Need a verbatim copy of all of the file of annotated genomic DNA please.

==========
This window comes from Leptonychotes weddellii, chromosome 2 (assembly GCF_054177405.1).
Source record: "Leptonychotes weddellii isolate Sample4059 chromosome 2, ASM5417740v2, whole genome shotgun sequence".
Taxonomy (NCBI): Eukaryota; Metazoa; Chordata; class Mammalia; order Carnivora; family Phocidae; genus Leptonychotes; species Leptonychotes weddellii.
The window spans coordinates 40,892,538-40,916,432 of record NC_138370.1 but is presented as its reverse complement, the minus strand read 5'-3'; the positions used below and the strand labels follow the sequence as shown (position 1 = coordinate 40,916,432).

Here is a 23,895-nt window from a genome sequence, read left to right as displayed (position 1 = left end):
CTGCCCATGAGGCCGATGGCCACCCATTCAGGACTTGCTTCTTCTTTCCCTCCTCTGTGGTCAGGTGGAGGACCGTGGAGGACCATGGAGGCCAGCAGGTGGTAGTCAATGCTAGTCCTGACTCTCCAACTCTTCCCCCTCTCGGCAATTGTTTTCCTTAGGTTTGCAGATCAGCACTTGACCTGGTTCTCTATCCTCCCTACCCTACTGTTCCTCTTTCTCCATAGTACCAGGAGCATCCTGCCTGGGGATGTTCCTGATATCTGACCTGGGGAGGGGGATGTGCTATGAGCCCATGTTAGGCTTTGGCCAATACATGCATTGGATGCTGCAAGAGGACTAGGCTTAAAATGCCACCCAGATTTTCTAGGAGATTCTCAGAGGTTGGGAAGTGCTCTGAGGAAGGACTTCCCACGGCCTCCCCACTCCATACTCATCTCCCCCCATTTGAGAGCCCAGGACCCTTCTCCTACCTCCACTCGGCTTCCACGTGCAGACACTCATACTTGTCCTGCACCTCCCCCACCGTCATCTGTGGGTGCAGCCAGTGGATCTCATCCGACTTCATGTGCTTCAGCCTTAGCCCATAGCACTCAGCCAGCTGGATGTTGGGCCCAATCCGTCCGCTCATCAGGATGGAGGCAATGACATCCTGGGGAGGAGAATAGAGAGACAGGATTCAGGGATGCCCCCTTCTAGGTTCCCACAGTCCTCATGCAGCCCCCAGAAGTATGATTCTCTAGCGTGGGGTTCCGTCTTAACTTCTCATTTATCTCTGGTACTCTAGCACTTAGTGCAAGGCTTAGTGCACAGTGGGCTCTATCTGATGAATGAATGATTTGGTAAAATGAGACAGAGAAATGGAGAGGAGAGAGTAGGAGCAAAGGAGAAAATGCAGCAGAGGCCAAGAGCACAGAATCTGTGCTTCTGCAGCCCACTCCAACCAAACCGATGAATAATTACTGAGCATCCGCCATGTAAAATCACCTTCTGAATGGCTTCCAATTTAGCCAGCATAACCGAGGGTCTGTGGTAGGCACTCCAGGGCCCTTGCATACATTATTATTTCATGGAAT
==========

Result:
This window comes from Leptonychotes weddellii, chromosome 2 (assembly GCF_054177405.1).
Source record: "Leptonychotes weddellii isolate Sample4059 chromosome 2, ASM5417740v2, whole genome shotgun sequence".
Taxonomy (NCBI): Eukaryota; Metazoa; Chordata; class Mammalia; order Carnivora; family Phocidae; genus Leptonychotes; species Leptonychotes weddellii.
The window spans coordinates 40,892,538-40,916,432 of record NC_138370.1 but is presented as its reverse complement, the minus strand read 5'-3'; the positions used below and the strand labels follow the sequence as shown (position 1 = coordinate 40,916,432).

Here is a 23,895-nt window from a genome sequence, read left to right as displayed (position 1 = left end):
CTGCCCATGAGGCCGATGGCCACCCATTCAGGACTTGCTTCTTCTTTCCCTCCTCTGTGGTCAGGTGGAGGACCGTGGAGGACCATGGAGGCCAGCAGGTGGTAGTCAATGCTAGTCCTGACTCTCCAACTCTTCCCCCTCTCGGCAATTGTTTTCCTTAGGTTTGCAGATCAGCACTTGACCTGGTTCTCTATCCTCCCTACCCTACTGTTCCTCTTTCTCCATAGTACCAGGAGCATCCTGCCTGGGGATGTTCCTGATATCTGACCTGGGGAGGGGGATGTGCTATGAGCCCATGTTAGGCTTTGGCCAATACATGCATTGGATGCTGCAAGAGGACTAGGCTTAAAATGCCACCCAGATTTTCTAGGAGATTCTCAGAGGTTGGGAAGTGCTCTGAGGAAGGACTTCCCACGGCCTCCCCACTCCATACTCATCTCCCCCCATTTGAGAGCCCAGGACCCTTCTCCTACCTCCACTCGGCTTCCACGTGCAGACACTCATACTTGTCCTGCACCTCCCCCACCGTCATCTGTGGGTGCAGCCAGTGGATCTCATCCGACTTCATGTGCTTCAGCCTTAGCCCATAGCACTCAGCCAGCTGGATGTTGGGCCCAATCCGTCCGCTCATCAGGATGGAGGCAATGACATCCTGGGGAGGAGAATAGAGAGACAGGATTCAGGGATGCCCCCTTCTAGGTTCCCACAGTCCTCATGCAGCCCCCAGAAGTATGATTCTCTAGCGTGGGGTTCCGTCTTAACTTCTCATTTATCTCTGGTACTCTAGCACTTAGTGCAAGGCTTAGTGCACAGTGGGCTCTATCTGATGAATGAATGATTTGGTAAAATGAGACAGAGAAATGGAGAGGAGAGAGTAGGAGCAAAGGAGAAAATGCAGCAGAGGCCAAGAGCACAGAATCTGTGCTTCTGCAGCCCACTCCAACCAAACCGATGAATAATTACTGAGCATCCGCCATGTAAAATCACCTTCTGAATGGCTTCCAATTTAGCCAGCATAACCGAGGGTCTGTGGTAGGCACTCCAGGGCCCTTGCATACATTATTATTTCATGGAAT